HBMH’s kindergarten program gives children the opportunity to perfect all of these skills in a safe learning environment. Every parent must eventually make the decision where their child attends kindergarten. Of course, we respect your choice, whatever it may be. Our goal, as educators and Montessori mentors, is to encourage each child and family to reach and exceed their full potential. We are here to guide you through this decision, and find the right path for your child’s upcoming academic career.

My Child’s Teacher is 6 Years Old

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No matter what side of the argument you stand on, there is concrete evidence and scientific proof that mixed ages in one classroom can be very beneficial. Starting in her earliest primary communities, Dr. Maria Montessori incorporated children as young as 2.5 years in a classroom with children as old as 6 years. This is a very common practice in many Montessori schools today, including our precious HBMH.

For many parents, putting their young 2.5 year old in a classroom with much older students (sometimes over the age of 6), can be quite intimidating. Especially if their child has never been in a daycare setting before. Children grow exponentially between 3 and 6 years of age. It’s quite impressive to see what the younger ones are capable of doing while learning and growing under the leadership and influence of students twice their age.

In Montessori, we want the materials to teach the children, allowing them to work independently. The same goes for their fellow peers; we want the older children to teach, guide, lead, influence, and motivate their younger friends. Through this structure, the younger students observe and imitate the older student’s actions, and the older students gain leadership skills as they guide and support their fellow classmates. They learn to be patient and compassionate for those who rely on them for help. Competition in the classroom is eliminated because every child is at a different stage of learning.

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Children learn more readily from other children than they do from adults…think of when you used to play “school” with your other childhood friends. It comes naturally to our little ones.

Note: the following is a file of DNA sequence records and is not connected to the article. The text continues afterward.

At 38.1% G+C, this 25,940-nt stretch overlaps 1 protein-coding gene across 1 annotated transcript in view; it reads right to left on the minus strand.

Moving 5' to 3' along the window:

Maria Montessori observed that children are eager to learn, and she identified self-directed, observational learning as a central theme of childhood. Describing the phenomenon of observational learning in a multi-age group, Montessori wrote that the child “…suddenly becomes aware of his companions, and is almost as deeply interested as we are in the progress of their work.”

Through my observations in our primary community, I’ve witnessed multiple occasions of older students voluntarily helping their younger friends. I’ve witnessed lessons being given between the two, as if they themselves were the Guide. I’ve seen a 5 year old help a younger friend carry a full water pitcher to the hand washing basin, showing them how to walk with much precision while balancing the container, carefully placing one foot in front of the other. I’ve watched as older students volunteered their time to help roll up nap rolls for those who couldn’t yet do it themselves, tutoring them on each careful step. I have to restrain myself from interfering when I see a young child struggling to carry a full block of knobbed-cylinders, and watch as it tumbles to the floor, because I know that it will only take a few seconds for their older friends to rush over and help clean up the work. These opportunities are so precious to our older students, and play a large role in their growth and development.

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Angeline Stoll Lillard describes the Montessori multi-age setting this way, “Montessori encourages learning from peers in part by using three-year age groupings. This ensures that as children move through the classroom they will be exposed to older and younger peers, facilitating both imitative learning and peer tutoring… Dr. Montessori was quite clear about the need for this mix of ages.” (Montessori: The Schience Behind the Genius)

In conclusion, many parents look at a multi-age classroom and ask, “How does one teacher take care of so many students with such an age difference?”. The answer is simple…she doesn’t. The only way this is possible is with the help and participation from the older students. They know their expectations and roles in the community, and take on the role of being a leader, guiding and teaching their younger peers. Montessori is beautiful in this way; the children work together in a harmonious and peaceful learning environment, helping one another to achieve their full learning potential.